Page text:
— The Canuck Fan (@TheCanuckFan) March 19, 2017
Brandon Sutter has been on the advanced stats blacklist for quite a while now. Pretty much since the day they found out he was coming to Vancouver.
The short story of it all is that Brandon Sutter can score goals, but that’s about it. He hurts his linemates, his “defensive game” has been propped up by his goalies happening to be playing well behind him, he gives up scoring chances like he’s going out of business, and he has a really really bad goal song. Hang out at Canucks Army for a week and you’ll get the gist.
On a winning team that goes on a playoff run, that’s the sort of thing people can ignore. Sure, Sutter is hurting his linemates and not doing so great in his zone, but man did you see that Game 3 winner in overtime??
Goals are the foundation makeup of the NHL, allowing you to hide blemishes you would otherwise hope nobody sees. Except in a losing season like this, on a team devoid of talent like this one, that makeup starts to run under the hot glare of the spotlight of Vancouver.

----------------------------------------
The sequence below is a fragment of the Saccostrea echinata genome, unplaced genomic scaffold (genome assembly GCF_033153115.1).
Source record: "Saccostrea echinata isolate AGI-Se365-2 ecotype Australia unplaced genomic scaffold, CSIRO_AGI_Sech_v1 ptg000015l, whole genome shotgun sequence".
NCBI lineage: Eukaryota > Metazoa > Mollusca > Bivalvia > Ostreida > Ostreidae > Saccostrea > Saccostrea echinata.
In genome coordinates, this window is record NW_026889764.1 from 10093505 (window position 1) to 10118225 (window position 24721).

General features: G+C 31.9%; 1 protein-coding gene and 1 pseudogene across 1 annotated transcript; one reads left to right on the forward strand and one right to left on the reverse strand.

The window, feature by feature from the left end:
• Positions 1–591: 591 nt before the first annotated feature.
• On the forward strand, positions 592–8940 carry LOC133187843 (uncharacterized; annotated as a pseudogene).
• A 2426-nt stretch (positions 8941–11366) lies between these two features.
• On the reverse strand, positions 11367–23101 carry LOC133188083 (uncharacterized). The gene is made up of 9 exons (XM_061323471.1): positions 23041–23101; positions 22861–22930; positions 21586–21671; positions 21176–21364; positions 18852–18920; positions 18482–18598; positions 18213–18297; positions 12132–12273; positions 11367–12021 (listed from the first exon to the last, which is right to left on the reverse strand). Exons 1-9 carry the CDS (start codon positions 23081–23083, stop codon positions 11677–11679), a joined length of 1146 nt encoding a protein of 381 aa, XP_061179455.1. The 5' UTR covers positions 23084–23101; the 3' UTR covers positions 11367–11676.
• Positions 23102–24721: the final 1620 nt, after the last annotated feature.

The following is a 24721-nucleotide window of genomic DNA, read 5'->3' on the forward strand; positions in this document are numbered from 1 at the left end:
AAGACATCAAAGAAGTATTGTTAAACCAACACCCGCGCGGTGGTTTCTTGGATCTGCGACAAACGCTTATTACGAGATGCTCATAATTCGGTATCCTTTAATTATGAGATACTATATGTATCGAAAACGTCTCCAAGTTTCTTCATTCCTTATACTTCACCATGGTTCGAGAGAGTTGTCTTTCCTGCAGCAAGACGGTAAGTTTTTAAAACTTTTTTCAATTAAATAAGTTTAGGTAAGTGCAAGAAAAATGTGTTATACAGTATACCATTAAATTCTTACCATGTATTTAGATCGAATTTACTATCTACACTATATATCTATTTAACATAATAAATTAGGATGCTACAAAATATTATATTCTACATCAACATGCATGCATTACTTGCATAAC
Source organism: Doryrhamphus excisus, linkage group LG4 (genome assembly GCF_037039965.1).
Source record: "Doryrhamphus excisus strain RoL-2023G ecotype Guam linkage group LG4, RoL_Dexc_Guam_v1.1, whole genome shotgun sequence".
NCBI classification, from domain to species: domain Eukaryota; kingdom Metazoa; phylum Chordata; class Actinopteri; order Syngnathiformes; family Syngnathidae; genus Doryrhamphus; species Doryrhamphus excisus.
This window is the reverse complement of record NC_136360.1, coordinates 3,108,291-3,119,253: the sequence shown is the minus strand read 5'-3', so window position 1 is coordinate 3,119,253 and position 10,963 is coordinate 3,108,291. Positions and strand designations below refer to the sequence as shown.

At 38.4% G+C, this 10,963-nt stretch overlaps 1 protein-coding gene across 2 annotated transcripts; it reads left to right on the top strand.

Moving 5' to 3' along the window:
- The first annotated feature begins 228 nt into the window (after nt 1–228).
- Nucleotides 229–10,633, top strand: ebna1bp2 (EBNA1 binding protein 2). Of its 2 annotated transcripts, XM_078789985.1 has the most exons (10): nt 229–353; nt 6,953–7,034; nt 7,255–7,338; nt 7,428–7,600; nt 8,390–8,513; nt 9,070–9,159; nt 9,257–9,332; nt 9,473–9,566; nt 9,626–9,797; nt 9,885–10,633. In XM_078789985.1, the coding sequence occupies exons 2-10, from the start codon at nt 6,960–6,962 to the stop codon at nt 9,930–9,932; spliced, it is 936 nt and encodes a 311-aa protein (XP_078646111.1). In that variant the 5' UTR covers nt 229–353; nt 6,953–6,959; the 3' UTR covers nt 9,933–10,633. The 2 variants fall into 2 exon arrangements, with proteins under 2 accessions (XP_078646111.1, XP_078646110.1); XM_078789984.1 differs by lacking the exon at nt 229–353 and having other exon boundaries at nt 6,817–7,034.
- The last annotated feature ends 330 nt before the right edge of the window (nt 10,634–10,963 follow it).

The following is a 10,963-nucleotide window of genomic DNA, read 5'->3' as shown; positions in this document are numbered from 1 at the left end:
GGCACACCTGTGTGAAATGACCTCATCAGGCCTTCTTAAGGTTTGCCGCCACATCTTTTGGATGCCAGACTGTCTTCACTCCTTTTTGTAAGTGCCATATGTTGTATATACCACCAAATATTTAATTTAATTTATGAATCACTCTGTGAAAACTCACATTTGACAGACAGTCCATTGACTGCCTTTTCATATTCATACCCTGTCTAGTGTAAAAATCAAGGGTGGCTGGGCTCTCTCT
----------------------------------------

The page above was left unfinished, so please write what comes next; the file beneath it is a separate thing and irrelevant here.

Oh, the worst player in Corsi on the Canucks tonight?
Brandon Sutter. 10 for, 21 against. 32.26%.
5. Oilers goals
— Ryan Biech (@ryanbiech) March 19, 2017
In case you missed the game and didn’t want to watch your PVR of it, here are the Oilers goals.
The first goal is McDavid pretty much showing Vancouver how he will haunt them for the foreseeable future. The guy is ridiculously good at hockey and darts around the ice like he’s got the turbo button jammed down at all times.
It makes you crave for a Pavel Bure in his prime with HD and gifs at our disposal.
Alas, all we have now is McDavid showing us why he’s so bloody good at hockey.
The second goal was just simple power play efficiency. The Oilers moved the puck around, running the Canucks ragged, until Letestu sniped a goal past Bachman.
Reid Boucher had a chance late in the third to tie the game up. As did Tryamkin.
Both of them are apparently on Coach Willie’s shit list (Tryamkin had the lowest ice time of any d-man on the night by the way).
They tried to score, but were thwarted by the post.
Perhaps if Boucher had a 200-foot game like Megna, or Tryamkin fought and injured McDavid, they win that game.